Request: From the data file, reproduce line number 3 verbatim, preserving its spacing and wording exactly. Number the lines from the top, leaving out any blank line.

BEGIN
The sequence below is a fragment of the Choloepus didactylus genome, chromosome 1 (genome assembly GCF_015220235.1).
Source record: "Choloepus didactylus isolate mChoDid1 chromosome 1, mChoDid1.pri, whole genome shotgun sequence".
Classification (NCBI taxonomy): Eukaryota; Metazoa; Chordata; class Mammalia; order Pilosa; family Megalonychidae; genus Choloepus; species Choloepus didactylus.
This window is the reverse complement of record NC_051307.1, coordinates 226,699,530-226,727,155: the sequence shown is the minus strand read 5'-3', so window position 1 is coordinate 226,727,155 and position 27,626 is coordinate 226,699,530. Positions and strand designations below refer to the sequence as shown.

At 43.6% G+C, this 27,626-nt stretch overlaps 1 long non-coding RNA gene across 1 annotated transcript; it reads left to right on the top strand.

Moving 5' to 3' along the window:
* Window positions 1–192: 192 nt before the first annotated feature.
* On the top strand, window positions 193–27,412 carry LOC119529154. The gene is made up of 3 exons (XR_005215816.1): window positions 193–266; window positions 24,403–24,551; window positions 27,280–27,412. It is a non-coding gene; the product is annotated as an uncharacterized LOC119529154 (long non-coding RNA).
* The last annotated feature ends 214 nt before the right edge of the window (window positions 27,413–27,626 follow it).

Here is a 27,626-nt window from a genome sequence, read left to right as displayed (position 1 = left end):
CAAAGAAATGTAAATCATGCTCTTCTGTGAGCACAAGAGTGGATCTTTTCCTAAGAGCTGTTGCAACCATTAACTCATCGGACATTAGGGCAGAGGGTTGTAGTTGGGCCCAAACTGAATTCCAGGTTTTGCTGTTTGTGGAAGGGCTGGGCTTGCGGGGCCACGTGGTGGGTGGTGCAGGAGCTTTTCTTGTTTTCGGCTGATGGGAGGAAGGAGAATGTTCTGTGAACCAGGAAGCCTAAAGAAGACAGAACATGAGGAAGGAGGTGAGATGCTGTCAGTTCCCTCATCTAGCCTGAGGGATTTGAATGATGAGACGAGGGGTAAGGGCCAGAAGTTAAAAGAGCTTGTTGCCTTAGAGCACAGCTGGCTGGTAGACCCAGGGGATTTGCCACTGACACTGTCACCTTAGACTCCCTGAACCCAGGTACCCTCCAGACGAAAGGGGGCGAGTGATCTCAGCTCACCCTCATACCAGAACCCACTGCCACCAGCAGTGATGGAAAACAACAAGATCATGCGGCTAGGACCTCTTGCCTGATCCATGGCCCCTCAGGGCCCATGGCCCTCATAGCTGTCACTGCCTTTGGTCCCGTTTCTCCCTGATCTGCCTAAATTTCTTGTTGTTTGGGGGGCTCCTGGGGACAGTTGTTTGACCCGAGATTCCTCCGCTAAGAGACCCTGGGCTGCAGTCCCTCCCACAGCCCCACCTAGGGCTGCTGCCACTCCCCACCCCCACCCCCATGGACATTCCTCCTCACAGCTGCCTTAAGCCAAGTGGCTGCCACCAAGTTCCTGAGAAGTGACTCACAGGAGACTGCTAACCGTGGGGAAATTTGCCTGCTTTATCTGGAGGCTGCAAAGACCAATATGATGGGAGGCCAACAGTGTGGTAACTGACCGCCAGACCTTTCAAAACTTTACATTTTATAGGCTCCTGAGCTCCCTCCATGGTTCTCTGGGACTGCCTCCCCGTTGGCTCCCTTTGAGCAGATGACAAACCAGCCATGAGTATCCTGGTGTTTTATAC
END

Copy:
Classification (NCBI taxonomy): Eukaryota; Metazoa; Chordata; class Mammalia; order Pilosa; family Megalonychidae; genus Choloepus; species Choloepus didactylus.